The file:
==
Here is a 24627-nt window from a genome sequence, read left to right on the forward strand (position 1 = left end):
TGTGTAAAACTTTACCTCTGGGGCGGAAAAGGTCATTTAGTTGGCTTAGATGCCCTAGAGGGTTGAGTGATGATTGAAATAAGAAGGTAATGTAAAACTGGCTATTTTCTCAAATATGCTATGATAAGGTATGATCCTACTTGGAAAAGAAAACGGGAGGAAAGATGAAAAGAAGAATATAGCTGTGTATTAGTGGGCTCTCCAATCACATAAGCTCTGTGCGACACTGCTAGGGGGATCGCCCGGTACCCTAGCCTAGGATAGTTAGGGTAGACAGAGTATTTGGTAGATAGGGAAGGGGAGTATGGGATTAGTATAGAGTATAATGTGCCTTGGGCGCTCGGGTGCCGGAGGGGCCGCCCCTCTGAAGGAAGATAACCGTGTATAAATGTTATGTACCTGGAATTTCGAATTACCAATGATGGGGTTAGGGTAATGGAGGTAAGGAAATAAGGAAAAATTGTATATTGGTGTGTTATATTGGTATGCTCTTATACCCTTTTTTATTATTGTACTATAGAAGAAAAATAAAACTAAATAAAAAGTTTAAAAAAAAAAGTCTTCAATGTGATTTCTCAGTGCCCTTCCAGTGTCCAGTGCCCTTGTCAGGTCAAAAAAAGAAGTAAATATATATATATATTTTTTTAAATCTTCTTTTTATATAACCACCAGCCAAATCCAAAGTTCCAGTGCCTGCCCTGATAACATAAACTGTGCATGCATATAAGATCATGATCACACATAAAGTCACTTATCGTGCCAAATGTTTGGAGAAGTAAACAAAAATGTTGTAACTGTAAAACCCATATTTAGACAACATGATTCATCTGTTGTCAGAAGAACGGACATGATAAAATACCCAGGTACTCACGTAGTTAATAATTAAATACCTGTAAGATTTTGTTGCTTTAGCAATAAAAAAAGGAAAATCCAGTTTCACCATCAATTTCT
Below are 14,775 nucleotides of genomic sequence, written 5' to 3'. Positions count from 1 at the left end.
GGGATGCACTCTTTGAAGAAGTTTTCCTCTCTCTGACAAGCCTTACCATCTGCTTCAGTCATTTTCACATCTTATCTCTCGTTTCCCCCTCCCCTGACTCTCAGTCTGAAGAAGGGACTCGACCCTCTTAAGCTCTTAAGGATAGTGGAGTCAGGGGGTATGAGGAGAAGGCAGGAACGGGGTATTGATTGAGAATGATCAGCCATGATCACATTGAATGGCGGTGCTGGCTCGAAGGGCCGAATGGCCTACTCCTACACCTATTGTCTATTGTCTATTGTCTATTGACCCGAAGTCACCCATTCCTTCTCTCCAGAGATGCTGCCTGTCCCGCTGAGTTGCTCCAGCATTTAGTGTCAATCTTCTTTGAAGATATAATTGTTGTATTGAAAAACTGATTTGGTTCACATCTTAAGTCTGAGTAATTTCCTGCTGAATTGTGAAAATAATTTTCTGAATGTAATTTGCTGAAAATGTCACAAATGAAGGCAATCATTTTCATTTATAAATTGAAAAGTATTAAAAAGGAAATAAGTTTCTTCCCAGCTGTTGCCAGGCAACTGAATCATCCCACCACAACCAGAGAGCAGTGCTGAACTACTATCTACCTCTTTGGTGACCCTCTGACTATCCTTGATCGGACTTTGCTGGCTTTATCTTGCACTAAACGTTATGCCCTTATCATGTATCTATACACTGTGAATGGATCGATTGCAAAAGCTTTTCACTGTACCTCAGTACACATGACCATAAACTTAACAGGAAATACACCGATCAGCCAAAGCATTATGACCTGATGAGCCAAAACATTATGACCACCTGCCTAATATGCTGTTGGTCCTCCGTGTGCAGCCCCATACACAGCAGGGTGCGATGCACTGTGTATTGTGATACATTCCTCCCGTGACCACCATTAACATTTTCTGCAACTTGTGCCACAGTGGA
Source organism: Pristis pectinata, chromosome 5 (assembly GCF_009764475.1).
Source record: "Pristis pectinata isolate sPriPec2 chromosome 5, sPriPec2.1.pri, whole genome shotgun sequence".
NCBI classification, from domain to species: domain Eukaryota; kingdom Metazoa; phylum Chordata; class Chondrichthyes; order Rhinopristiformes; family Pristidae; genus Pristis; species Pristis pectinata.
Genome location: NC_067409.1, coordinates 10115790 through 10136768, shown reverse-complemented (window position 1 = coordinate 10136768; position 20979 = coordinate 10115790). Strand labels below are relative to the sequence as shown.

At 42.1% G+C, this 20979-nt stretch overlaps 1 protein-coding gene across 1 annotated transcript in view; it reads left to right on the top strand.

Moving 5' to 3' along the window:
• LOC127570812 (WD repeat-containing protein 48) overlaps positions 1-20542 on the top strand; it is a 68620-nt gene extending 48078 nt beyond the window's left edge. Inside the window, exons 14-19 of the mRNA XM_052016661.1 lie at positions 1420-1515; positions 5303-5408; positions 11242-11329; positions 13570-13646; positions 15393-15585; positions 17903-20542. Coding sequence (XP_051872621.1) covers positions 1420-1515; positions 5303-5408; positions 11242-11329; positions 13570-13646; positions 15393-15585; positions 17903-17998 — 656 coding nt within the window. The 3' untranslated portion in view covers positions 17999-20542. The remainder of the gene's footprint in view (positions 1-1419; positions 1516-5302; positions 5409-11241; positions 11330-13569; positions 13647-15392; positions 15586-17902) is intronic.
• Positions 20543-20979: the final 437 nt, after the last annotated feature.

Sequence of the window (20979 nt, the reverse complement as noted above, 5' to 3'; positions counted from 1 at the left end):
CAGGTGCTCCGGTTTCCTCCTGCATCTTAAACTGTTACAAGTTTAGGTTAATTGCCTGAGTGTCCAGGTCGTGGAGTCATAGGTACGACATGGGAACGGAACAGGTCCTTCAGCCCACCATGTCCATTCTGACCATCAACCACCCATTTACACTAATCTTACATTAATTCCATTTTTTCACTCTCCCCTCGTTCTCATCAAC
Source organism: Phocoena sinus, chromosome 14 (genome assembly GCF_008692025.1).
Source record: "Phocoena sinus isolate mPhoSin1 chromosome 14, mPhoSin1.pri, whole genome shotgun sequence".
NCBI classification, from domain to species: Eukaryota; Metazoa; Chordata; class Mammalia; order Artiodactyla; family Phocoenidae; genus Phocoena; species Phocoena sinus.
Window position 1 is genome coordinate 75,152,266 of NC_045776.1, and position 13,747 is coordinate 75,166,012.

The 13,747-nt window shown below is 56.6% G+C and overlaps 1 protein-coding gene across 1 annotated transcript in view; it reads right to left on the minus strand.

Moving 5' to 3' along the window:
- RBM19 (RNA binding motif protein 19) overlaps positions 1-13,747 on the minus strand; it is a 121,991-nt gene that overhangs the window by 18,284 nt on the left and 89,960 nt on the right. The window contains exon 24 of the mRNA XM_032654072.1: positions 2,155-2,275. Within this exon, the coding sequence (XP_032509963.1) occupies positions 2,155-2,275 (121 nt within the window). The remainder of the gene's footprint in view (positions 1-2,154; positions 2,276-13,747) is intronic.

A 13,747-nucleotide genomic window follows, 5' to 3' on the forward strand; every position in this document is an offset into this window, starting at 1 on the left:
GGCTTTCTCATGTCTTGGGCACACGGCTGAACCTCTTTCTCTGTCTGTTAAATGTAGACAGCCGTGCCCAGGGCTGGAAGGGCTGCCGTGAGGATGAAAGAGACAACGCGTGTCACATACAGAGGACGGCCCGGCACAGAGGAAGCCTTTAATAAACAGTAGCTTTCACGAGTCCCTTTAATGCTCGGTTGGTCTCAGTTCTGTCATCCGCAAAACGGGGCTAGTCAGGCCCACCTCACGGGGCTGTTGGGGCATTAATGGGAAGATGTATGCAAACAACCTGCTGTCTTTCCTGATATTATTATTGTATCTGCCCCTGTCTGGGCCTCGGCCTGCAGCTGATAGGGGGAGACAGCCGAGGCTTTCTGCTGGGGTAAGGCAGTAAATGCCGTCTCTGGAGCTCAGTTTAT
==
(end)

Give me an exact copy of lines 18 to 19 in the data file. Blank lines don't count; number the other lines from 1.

Window position 1 is genome coordinate 75,152,266 of NC_045776.1, and position 13,747 is coordinate 75,166,012.

The 13,747-nt window shown below is 56.6% G+C and overlaps 1 protein-coding gene across 1 annotated transcript in view; it reads right to left on the minus strand.